From floods and wildfires to hurricanes, high temperatures and drought, the devastations of climate change have left no human habituation untouched. Humans created today’s global climate crisis. Yet we are not the first humans to grapple with its challenges.
In new research published in the Proceedings of the National Academy of Sciences of the United States of America, Colin Wren, Associate Professor of Anthropology, examines how humans have successfully faced similar challenges in the past.
The study makes the case for using natural climate archives, such as pollen data, sediment records and ice cores, for a multidisciplinary examination of the past: a new discipline called “the archaeology of climate change.” This novel approach presents an opportunity to illuminate the environmental “tipping points” that have, in the past, prompted the reorganization of human systems and ecosystems.
In other words, the new discipline provides an opportunity to identify how humans persevered through climate challenges in the past — and how today’s society might use our ancestors as a model for surviving our own.
“The scope of the ecological transformations that could occur beyond 2100 CE under prevailing emission rates is truly alarming,” the researchers write. “Planning a sustainable response to climate change requires us to identify the critical climate thresholds capable of disrupting social, economic, or political systems and culturally appropriate strategies for countering such disruptions. [Yet] the sensitivity of human systems to the full range of conditions predicted under different future climate scenarios remains largely untested.”
“We contend that a multidisciplinary science of the past—an ‘archaeology of climate change’ —provides a solid foundation for assessing the implications of climate change across cultures and helps design sustainable development strategies.”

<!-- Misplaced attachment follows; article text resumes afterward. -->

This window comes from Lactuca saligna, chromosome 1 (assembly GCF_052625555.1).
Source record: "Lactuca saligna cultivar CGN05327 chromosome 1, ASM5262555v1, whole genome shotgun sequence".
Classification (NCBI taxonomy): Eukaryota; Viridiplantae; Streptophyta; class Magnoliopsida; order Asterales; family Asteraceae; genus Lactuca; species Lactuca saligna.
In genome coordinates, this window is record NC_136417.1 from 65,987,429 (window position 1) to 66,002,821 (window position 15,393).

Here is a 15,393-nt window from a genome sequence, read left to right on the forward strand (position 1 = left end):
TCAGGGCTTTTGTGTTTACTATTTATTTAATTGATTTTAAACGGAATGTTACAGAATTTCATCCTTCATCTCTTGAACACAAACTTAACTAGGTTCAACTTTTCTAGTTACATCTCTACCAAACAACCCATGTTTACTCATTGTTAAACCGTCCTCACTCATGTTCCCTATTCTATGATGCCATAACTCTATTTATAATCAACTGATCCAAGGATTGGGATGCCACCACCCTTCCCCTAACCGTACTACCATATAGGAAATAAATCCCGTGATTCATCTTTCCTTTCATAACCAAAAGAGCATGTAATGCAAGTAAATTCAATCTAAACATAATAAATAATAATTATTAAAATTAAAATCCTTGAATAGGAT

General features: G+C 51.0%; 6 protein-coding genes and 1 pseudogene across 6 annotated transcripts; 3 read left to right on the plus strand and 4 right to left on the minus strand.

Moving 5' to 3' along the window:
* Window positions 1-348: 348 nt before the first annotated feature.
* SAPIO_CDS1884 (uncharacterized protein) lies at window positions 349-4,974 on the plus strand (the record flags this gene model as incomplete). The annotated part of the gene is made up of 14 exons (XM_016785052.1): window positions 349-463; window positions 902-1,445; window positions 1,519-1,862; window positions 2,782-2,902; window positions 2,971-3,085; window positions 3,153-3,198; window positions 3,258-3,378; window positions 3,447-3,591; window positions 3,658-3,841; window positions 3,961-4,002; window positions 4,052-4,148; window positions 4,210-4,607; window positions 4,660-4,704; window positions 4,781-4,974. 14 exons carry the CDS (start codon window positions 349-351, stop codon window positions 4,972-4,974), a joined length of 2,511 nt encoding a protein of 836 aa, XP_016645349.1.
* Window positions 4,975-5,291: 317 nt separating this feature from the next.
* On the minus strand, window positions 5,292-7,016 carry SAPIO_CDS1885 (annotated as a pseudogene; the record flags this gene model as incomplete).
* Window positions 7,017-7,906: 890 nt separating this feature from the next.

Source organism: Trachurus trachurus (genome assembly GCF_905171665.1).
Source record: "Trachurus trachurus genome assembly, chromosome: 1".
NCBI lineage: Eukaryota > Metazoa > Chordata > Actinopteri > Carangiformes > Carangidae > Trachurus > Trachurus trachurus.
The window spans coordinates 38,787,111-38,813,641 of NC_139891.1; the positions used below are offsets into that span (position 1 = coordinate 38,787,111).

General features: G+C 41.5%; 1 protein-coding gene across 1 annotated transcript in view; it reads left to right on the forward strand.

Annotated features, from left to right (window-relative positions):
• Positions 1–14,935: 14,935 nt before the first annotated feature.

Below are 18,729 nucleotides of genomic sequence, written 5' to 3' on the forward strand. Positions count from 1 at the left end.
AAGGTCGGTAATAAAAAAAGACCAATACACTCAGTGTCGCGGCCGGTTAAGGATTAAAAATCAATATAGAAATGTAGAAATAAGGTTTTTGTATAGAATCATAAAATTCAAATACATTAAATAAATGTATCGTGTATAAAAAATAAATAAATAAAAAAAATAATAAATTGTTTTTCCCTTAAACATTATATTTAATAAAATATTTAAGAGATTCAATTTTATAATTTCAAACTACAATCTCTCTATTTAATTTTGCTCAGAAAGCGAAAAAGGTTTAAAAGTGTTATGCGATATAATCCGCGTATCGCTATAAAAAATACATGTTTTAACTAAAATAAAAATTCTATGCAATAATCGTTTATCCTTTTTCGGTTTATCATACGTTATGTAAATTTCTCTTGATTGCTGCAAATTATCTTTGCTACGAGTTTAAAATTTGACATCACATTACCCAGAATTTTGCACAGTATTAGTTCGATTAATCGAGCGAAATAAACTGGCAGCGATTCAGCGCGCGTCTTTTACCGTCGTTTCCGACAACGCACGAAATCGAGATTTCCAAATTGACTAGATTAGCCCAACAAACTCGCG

In the past, humans have had to adapt to a number of environmental pressures caused by climate change, including sea level change, rapid cooling and warming, climatic instability and prolonged drought. For example, rapid sea level changes during the Earth’s last deglaciation caused today’s Cree people to favor topographically stable locations where the impact of flooding would be lessened.
Wren and the paper’s co-investigators write that examining the archaeological record can illuminate the environmental tipping points that forced humans to adapt to changing circumstances. And, because many of these past adaptations to environmental change were highly successful, they could be readapted to modern contexts.
“The archaeological record shows us that the long-term survival of our species hinges on our ability to find cultural solutions to environmental challenges,” the researchers write.
And furthermore, the archaeology of climate change — the study of climate change in the past — has a critical role to play in predictions for humanity’s future.
“Human groups differ in their ability to capitalize on the opportunities offered by environmental change and are not equally successful at adapting to change,” the researchers write. “The archaeology of climate change has an important role to play: highlighting the importance of cultural diversity and encouraging scientists, policymakers, and stakeholders to engage with the past to help plan a sustainable future.”
Colin Wren writes, researches and teaches in the Department of Anthropology, housed within the College of Letters, Arts and Sciences at UCCS. Read the full research paper, titled “The archaeology of climate change: The case for cultural diversity” and published in the Proceedings of the National Academy of Sciences, online. Learn more about Wren’s work on the Department of Anthropology website.